3. If you’re flying, know the airport and airline’s rules. Make sure you know how many bags your airline allows you to carry on and how much you’ll pay to check your suitcases. Most airlines charge substantial fees for bags checked on domestic flights, but most offer at least one free checked bags on international flights. If you are carrying on luggage, make sure you everything you’ve packed will actually get through the Transportation Security Administration’s screening. You’re generally allowed to take as many 3.4 ounce or smaller-sized containers as will fit into one sealed, clear, quart-sized, zip-top bag. Oh, and be careful flying with wrapped presents. TSA agents might have to unwrap them if they need to examine what’s inside. The TSA’s blog has some great tips for what to bring onto your flight and for holiday travel in general. 

Here’s how to have a painless journey:

  1. Don’t shirk on healthy habits. It can be tempting to stay up all night packing the night before a big trip or to grab that greasy breakfast burrito before running to the airport. But newsflash: your family’s holiday party will be ripe with germs (especially if there’s kids involved). You know at least one person will be coughing and somebody will have the sniffles. If you’re flying, the airport adds a whole other layer to that germ tapestry. Don’t make yourself more susceptible to sickness by skipping out on the healthy meals, sleep and exercise you’d usually give your body. Nobody wants to fill crumby on Christmas. Try checking Pinterest for healthy meal options you can make ahead of time and grab on the way out the door. Also, consider reading up on SmarterTravel’s 10 workouts you can do from your hotel room.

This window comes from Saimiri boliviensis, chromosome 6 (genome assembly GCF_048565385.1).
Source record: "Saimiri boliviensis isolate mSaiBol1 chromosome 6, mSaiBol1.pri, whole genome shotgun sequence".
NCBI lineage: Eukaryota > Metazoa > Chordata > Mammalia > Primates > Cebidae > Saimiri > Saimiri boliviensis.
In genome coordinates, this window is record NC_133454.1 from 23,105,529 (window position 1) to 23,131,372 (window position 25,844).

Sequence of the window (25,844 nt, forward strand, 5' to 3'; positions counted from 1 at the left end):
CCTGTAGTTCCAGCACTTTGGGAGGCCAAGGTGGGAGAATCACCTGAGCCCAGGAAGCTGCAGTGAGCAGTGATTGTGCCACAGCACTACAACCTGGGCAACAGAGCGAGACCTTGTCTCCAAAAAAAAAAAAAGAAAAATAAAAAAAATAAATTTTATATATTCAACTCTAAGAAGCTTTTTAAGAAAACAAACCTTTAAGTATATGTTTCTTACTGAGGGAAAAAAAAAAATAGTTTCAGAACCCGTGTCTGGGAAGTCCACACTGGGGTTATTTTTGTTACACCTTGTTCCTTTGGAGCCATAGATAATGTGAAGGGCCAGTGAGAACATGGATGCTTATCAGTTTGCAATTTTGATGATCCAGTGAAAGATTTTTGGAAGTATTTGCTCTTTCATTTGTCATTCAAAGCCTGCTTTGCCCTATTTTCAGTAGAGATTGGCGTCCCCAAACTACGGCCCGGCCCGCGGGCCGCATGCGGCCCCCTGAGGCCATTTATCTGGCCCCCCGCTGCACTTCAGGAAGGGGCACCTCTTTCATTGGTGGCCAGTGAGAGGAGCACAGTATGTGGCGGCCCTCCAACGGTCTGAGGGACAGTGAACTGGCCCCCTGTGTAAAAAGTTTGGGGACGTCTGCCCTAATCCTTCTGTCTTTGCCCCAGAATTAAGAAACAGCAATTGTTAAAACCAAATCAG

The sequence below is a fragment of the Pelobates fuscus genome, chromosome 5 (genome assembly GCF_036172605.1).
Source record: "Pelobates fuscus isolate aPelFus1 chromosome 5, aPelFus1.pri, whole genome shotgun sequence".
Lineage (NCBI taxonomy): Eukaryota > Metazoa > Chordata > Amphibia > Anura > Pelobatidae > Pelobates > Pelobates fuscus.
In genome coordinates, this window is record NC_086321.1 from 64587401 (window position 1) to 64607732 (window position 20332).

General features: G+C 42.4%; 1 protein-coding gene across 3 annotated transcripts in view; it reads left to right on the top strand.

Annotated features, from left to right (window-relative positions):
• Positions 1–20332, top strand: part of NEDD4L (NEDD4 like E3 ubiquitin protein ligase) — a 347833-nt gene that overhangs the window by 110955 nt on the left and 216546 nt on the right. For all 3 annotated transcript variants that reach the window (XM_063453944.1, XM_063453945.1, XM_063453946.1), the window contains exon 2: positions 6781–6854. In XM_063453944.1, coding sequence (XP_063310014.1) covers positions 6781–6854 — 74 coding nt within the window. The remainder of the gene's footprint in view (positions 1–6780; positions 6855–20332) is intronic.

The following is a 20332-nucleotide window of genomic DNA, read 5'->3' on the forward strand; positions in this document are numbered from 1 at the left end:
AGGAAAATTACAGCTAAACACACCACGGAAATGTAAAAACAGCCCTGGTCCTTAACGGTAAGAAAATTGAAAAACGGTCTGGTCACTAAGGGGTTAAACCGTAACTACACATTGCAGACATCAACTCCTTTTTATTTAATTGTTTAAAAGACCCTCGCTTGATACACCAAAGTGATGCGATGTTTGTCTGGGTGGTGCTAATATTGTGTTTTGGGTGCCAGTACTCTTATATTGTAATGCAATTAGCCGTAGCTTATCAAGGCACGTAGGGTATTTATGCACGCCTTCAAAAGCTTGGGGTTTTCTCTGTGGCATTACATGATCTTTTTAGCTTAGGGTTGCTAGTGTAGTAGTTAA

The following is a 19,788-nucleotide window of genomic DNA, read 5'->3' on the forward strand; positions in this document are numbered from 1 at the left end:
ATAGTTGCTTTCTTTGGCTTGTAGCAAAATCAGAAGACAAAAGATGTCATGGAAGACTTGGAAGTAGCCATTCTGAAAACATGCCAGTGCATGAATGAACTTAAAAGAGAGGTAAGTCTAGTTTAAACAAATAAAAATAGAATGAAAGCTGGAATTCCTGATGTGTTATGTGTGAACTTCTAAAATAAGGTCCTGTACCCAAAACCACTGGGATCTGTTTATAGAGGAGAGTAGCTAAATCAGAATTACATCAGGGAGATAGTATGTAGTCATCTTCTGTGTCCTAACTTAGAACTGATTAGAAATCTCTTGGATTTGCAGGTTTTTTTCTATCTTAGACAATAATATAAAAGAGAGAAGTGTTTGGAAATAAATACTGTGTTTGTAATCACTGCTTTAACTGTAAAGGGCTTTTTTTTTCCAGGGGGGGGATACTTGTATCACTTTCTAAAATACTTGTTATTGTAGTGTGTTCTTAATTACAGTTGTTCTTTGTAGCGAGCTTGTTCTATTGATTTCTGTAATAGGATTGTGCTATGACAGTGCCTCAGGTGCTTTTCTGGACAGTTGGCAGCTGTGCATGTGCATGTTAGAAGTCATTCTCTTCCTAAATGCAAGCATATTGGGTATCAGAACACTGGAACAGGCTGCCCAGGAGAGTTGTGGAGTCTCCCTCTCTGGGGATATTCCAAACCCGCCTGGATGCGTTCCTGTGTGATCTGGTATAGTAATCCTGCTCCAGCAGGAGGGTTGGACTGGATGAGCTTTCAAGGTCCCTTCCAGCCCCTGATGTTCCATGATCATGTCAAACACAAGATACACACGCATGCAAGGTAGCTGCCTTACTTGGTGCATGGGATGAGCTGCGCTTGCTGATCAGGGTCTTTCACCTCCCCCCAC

2. Go digital whenever possible. Digital travel solutions eliminate human error and often speed things along. Don’t be afraid to use them whenever possible! Turn on a GPS for long road trips, even if you generally know where you’re going. Most can route you around traffic or road closures you weren’t expecting. If you’re flying, try pulling up you boarding pass on your smart phone. That way you won’t have to worry about losing a paper copy. A Kindle or Nook takes up less space in a backpack than a hefty book would. Repeat after us: gadgets are your travel friends.
  3. Take steps to avoid financial woes while you’re awayYour mind is in 999,999 different places when you travel. So make sure you take some time to keep your money safe before you leave. Let your financial institution know you’ll be travelling so they don’t suspend your cards when they see transactions from a different city, state or country than normal. Also, be sure to clean out your wallet before you leave. Remove cards you don’t regularly use and don’t carry our birth certificate or Social Security card with you. For more tips to avoiding financial problems during holiday travel, read this post on the Delta Community Credit Union blog.